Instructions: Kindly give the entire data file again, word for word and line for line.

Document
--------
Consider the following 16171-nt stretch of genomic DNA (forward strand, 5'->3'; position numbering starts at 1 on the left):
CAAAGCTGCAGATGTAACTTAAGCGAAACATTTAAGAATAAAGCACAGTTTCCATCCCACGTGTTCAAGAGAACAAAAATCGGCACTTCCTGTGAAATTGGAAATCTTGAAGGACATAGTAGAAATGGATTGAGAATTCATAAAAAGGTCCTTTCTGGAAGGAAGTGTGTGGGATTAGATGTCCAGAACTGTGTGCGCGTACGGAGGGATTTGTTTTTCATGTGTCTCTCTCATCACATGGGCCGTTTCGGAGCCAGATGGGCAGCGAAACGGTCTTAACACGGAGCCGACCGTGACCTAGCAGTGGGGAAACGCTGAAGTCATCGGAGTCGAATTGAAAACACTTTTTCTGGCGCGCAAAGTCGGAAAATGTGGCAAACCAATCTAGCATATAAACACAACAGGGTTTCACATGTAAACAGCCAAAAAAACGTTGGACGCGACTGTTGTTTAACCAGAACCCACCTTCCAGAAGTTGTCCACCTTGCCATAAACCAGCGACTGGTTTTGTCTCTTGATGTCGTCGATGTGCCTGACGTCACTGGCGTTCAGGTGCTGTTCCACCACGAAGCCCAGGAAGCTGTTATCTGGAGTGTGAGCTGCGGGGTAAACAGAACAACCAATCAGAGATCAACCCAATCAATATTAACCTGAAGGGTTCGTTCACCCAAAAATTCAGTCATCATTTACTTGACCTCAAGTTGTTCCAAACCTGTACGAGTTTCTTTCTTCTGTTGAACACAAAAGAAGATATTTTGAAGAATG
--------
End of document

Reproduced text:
Consider the following 16171-nt stretch of genomic DNA (forward strand, 5'->3'; position numbering starts at 1 on the left):
CAAAGCTGCAGATGTAACTTAAGCGAAACATTTAAGAATAAAGCACAGTTTCCATCCCACGTGTTCAAGAGAACAAAAATCGGCACTTCCTGTGAAATTGGAAATCTTGAAGGACATAGTAGAAATGGATTGAGAATTCATAAAAAGGTCCTTTCTGGAAGGAAGTGTGTGGGATTAGATGTCCAGAACTGTGTGCGCGTACGGAGGGATTTGTTTTTCATGTGTCTCTCTCATCACATGGGCCGTTTCGGAGCCAGATGGGCAGCGAAACGGTCTTAACACGGAGCCGACCGTGACCTAGCAGTGGGGAAACGCTGAAGTCATCGGAGTCGAATTGAAAACACTTTTTCTGGCGCGCAAAGTCGGAAAATGTGGCAAACCAATCTAGCATATAAACACAACAGGGTTTCACATGTAAACAGCCAAAAAAACGTTGGACGCGACTGTTGTTTAACCAGAACCCACCTTCCAGAAGTTGTCCACCTTGCCATAAACCAGCGACTGGTTTTGTCTCTTGATGTCGTCGATGTGCCTGACGTCACTGGCGTTCAGGTGCTGTTCCACCACGAAGCCCAGGAAGCTGTTATCTGGAGTGTGAGCTGCGGGGTAAACAGAACAACCAATCAGAGATCAACCCAATCAATATTAACCTGAAGGGTTCGTTCACCCAAAAATTCAGTCATCATTTACTTGACCTCAAGTTGTTCCAAACCTGTACGAGTTTCTTTCTTCTGTTGAACACAAAAGAAGATATTTTGAAGAATG